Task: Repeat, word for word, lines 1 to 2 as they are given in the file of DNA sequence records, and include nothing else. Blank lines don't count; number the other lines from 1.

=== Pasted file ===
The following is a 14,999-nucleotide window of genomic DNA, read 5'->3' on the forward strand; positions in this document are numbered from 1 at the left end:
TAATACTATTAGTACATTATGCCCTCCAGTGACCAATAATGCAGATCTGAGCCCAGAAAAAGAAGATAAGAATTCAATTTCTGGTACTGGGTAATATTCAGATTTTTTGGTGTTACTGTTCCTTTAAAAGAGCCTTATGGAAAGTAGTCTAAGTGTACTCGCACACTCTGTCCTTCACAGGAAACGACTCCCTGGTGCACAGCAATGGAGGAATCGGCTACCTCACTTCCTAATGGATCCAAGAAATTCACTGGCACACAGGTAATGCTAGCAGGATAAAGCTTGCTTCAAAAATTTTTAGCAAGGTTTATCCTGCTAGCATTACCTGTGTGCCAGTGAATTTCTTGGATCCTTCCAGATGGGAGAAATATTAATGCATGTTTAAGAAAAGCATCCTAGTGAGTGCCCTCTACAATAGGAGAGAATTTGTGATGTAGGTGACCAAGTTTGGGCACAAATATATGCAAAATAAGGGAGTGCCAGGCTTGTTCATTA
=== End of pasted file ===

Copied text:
The following is a 14,999-nucleotide window of genomic DNA, read 5'->3' on the forward strand; positions in this document are numbered from 1 at the left end:
TAATACTATTAGTACATTATGCCCTCCAGTGACCAATAATGCAGATCTGAGCCCAGAAAAAGAAGATAAGAATTCAATTTCTGGTACTGGGTAATATTCAGATTTTTTGGTGTTACTGTTCCTTTAAAAGAGCCTTATGGAAAGTAGTCTAAGTGTACTCGCACACTCTGTCCTTCACAGGAAACGACTCCCTGGTGCACAGCAATGGAGGAATCGGCTACCTCACTTCCTAATGGATCCAAGAAATTCACTGGCACACAGGTAATGCTAGCAGGATAAAGCTTGCTTCAAAAATTTTTAGCAAGGTTTATCCTGCTAGCATTACCTGTGTGCCAGTGAATTTCTTGGATCCTTCCAGATGGGAGAAATATTAATGCATGTTTAAGAAAAGCATCCTAGTGAGTGCCCTCTACAATAGGAGAGAATTTGTGATGTAGGTGACCAAGTTTGGGCACAAATATATGCAAAATAAGGGAGTGCCAGGCTTGTTCATTA